The book argues that the theological motifs in Stoic philosophy are pivotal to our understanding of Stoic ethics. Part One offers an introductory overview of the religious world view of the Stoics. Part Two examines the Stoic characterizations of virtue and the virtues. Part Three deals with Stoic theories of how human beings can become virtuous. Part Four studies the practices of Stoic ethics. It shows inter alia how the Chrysippean table of virtues is still an (unacknowledged) influence behind Panaetius’ (...)
    Remove from this list   Direct download  
     
    Export citation  
     
    My bibliography  
  22. Christopher Kaczor (2013). The Parts of Prudence and Scientific Solutions for Weakness of Will. Diametros 38:127-132.
    This essay outlines a view of practical wisdom drawing on the thought of St. Thomas Aquinas. In it, I discuss the presuppositions of practical wisdom, namely the ordering to the end of true human happiness. Next, the focus shifts to the “parts” or elements of practical wisdom in order to highlight the intellectual aspects of practical wisdom as a cognitive perfection. Finally, the essay addresses prudence as practical, the actual carrying out of the right deed, at the right time and (...)
    Remove from this list   Direct download (4 more)  
     
    Export citation  
     
    My bibliography  
  23. Mark LeBar (2013). The Value of Living Well. OUP Usa.
    In this book, Mark LeBar develops Virtue Eudaimonism, which brings the philosophy of the ancient Greeks to bear on contemporary problems in metaethics, especially the metaphysics of norms and the nature of practical rationality.
    Remove from this list   Direct download  
     
    Export citation  
     
    My bibliography   4 citations  
  24. Nicholas Maxwell, Is the Wisdom Revolution Underway?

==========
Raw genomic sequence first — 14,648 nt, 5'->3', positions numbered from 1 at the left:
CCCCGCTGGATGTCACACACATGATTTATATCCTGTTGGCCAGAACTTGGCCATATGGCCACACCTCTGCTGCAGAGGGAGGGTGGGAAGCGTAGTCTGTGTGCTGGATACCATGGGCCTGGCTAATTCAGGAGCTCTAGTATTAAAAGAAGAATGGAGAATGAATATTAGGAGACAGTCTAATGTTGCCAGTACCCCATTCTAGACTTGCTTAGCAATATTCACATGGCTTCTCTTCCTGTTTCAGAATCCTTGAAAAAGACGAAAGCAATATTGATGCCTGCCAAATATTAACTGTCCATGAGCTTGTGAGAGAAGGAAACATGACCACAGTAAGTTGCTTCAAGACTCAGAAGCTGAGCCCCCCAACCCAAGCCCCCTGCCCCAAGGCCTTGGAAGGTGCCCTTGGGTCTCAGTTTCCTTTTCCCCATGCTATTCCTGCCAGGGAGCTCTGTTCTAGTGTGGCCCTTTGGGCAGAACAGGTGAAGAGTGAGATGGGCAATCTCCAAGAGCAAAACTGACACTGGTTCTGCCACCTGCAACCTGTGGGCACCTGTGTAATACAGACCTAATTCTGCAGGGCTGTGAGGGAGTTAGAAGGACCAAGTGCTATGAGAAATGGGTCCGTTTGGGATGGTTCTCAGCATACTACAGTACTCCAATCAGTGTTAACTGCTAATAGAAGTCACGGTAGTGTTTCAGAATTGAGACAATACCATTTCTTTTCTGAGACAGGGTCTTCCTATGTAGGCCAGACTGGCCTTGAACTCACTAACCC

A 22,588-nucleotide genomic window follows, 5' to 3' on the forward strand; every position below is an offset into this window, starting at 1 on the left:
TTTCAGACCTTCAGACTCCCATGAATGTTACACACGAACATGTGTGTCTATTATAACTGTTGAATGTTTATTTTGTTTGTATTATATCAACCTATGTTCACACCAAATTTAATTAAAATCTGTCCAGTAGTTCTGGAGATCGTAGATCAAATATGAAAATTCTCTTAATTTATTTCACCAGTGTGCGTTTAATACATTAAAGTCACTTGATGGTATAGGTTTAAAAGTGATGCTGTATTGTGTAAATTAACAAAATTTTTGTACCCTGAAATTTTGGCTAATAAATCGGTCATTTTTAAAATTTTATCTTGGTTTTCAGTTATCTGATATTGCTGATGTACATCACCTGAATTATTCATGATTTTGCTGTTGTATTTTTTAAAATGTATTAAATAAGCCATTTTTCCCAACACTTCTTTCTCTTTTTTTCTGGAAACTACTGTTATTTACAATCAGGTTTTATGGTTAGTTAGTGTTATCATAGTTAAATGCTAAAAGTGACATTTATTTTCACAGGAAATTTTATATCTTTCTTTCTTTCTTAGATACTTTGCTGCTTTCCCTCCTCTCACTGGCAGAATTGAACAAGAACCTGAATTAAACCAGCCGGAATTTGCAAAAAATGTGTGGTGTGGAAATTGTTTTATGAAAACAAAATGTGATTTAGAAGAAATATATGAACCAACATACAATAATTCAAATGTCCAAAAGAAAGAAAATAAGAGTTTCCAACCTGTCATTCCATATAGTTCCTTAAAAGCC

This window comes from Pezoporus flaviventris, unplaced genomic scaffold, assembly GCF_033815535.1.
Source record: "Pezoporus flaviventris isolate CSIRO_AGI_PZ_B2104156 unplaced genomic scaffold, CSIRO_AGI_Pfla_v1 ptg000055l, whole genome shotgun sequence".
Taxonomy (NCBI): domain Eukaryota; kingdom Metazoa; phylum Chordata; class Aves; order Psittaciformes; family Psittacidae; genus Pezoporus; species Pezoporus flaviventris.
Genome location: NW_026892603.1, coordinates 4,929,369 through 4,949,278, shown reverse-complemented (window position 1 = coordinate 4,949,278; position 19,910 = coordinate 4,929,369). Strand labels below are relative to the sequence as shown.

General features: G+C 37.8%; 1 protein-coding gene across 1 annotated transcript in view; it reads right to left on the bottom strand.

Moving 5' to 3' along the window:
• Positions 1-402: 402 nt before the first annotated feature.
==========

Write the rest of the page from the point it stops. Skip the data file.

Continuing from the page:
The world faces grave global problems. These have been made possible by modern science and technology. We have put knowledge-inquiry into academic practice – a seriously irrational kind of inquiry that seeks knowledge and technological know-how dissociated from a more fundamental concern to seek and promote wisdom. We urgently need to bring about a revolution in academic inquiry, so that knowledge-inquiry becomes wisdom-inquiry – a kind of inquiry rationally designed and devoted to helping humanity make progress towards a wiser world. (...)
    Remove from this list  
    Translate
      Direct download  
     
    Export citation  
     
    My bibliography  
  25. Nicholas Maxwell (2014). How Universities Can Help Create a Wiser World: The Urgent Need for an Academic Revolution. Imprint Academic.
    In order to make progress towards a better world we need to learn how to do it. And for that we need institutions of learning rationally designed and devoted to helping us solve our global problems, make progress towards a better world. It is just this that we lack at present. Our universities pursue knowledge. They are neither designed nor devoted to helping humanity learn how to tackle global problems — problems of living — in more intelligent, humane and effective (...)
    Remove from this list   Direct download (2 more)  
     
    Export citation  
     
    My bibliography   1 citation  
  26. Nicholas Maxwell, How to Create a Better World: Bring About a Revolution in Universities. Discussion Blog.
    In order to create a better world we need to bring about a revolution in universities so that they become devoted to helping humanity learn how to make progress towards as good a world as possible.
    Remove from this list   Direct download (2 more)  
     
    Export citation  
     
    My bibliography  
  27. Nicholas Maxwell (2013). Does Philosophy Betray Both Reason and Humanity? The Philosophers' Magazine (62):17-18.
    A bad philosophy of inquiry, built into the intellectual/institutional structure of universities round the world, betrays both reason and humanity.
    Remove from this list   Direct download  
     
    Export citation  
     
    My bibliography  
  28. Nicholas Maxwell (2012). Replies to Criticisms and Comments. Dialogue and Universalism 22 (3):133-152.
    This article consists of my replies to criticisms of and comments on a talk I gave at the Polish Academy of Sciences, Warsaw, Poland, in 2011. My original talk was called "The Menace of Science without Civilization: From Knowledge to Wisdom": for the text, see http://philpapers.org/rec/MAXTMO-4 . In my talk I argued that our extraordinarily successful pursuit of scientific knowledge and technology has vastly increased our power to act, without increasing our power to act wisely. This puts us into a (...)